Military Divorce FAQ
Divorces that involve a spouse in the military are more complicated by their own nature. While a divorce involves property division, alimony, child support, child custody, a military divorce includes all of that, plus military mandates involving anything they are connected to. Whether you are a civilian or enlisted in the military, it is unlikely that you know everything about your upcoming divorce. I am William H. Sams, Attorney at Law, and I want to help you answer some of the most common questions about military divorces:
Can I File For Divorce While One of Us Is Deployed?
The Servicemembers Civil Relief Act (SCRA) is a national law that our government established to protect our military members while they are deployed for our nation. This law protects soldiers from many legal proceedings, including divorce summons. In a non-military divorce, a spouse that fails to respond to divorce documents creates an “uncontested divorce”, which means the divorce proceedings default in favor of the other spouse. When a spouse is in the military, the SCRA may allow them to postpone proceedings until they return from deployment.
What Are My Rights As A Service Member?
SCRA protects our service members’ legal rights while they are actively serving the nation. As an active service member, you have the right to file for an extension on the stay on your proceeding if you are not able to attend the proceeding because of your duty. The SCRA also protects you from your divorce automatically defaulting due to your inability to appear in court.
What Are My Rights As A Civilian?
In the eyes of the military, a divorce is a civil matter, but being a former spouse of a military member may entitle you to certain benefits. The Morale, Welfare and Recreation program may entitle you to a range of benefits including medical, commissary, or theater benefits. There is, however, a qualification known as the 20/20/20 rule that you need to meet to qualify for these benefits, which are:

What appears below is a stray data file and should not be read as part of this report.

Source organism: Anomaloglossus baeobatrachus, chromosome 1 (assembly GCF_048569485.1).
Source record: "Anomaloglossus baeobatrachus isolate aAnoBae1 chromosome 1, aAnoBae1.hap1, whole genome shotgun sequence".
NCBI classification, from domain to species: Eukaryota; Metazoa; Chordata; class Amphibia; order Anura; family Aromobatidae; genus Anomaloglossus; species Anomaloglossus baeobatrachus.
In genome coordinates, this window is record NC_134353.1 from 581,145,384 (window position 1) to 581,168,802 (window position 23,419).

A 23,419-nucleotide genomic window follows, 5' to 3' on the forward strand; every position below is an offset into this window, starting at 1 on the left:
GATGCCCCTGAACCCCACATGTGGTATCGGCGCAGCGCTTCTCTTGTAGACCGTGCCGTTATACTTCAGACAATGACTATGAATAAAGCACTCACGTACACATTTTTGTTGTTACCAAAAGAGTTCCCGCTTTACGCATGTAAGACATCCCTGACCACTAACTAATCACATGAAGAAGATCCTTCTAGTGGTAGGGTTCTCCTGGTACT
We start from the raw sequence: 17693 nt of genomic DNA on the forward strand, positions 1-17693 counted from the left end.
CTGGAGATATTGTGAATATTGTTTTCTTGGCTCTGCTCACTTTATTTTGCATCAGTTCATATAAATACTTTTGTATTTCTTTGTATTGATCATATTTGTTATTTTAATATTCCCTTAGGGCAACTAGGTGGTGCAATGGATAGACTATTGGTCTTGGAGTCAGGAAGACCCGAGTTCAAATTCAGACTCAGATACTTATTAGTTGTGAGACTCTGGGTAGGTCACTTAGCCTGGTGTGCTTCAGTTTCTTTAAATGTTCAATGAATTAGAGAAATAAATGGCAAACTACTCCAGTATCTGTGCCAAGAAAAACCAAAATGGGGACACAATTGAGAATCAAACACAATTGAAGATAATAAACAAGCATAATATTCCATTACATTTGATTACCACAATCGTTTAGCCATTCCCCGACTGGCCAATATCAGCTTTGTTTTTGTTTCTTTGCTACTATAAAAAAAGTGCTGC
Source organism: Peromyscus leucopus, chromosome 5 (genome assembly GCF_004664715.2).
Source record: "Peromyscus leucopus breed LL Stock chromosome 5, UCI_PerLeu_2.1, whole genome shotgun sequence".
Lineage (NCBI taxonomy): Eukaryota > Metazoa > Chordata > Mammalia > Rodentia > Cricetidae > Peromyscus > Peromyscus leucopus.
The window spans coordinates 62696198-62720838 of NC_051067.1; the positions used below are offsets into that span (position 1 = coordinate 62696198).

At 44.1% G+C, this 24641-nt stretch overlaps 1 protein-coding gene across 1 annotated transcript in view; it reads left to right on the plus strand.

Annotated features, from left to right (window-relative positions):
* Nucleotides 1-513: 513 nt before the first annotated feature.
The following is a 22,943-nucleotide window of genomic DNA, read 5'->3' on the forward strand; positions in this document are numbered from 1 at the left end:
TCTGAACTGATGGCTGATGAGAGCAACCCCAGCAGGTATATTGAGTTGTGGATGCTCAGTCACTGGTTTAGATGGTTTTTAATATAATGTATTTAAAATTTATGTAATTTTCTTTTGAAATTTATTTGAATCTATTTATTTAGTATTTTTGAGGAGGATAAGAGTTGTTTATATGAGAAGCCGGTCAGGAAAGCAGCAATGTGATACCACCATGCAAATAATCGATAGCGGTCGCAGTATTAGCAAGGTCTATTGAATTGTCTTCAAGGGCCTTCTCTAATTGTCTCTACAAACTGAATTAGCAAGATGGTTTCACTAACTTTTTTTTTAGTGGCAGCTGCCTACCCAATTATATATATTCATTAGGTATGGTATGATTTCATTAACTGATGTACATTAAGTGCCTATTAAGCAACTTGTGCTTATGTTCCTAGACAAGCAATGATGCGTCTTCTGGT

- The military spouse needed to have been serving for at least 20 years at the time of the divorce
- You need to have been married to the military member for at least 20 years before the divorce
- You need to have been married to the military member for the last 20 years of their retirement-eligible service
We can help you review your case and determine what benefits you are eligible for, and how you can pursue them.
Start Your Defense In A Military Divorce Today
If you are facing a divorce, no matter if you are enlisted or a civilian, I have the experience necessary to provide you with the best possible defense in your case. If you are in the Vista area, contact my office by calling me at 760-657-2257 or by emailing me here. Act today to schedule your free initial consultation with a compassionate lawyer today.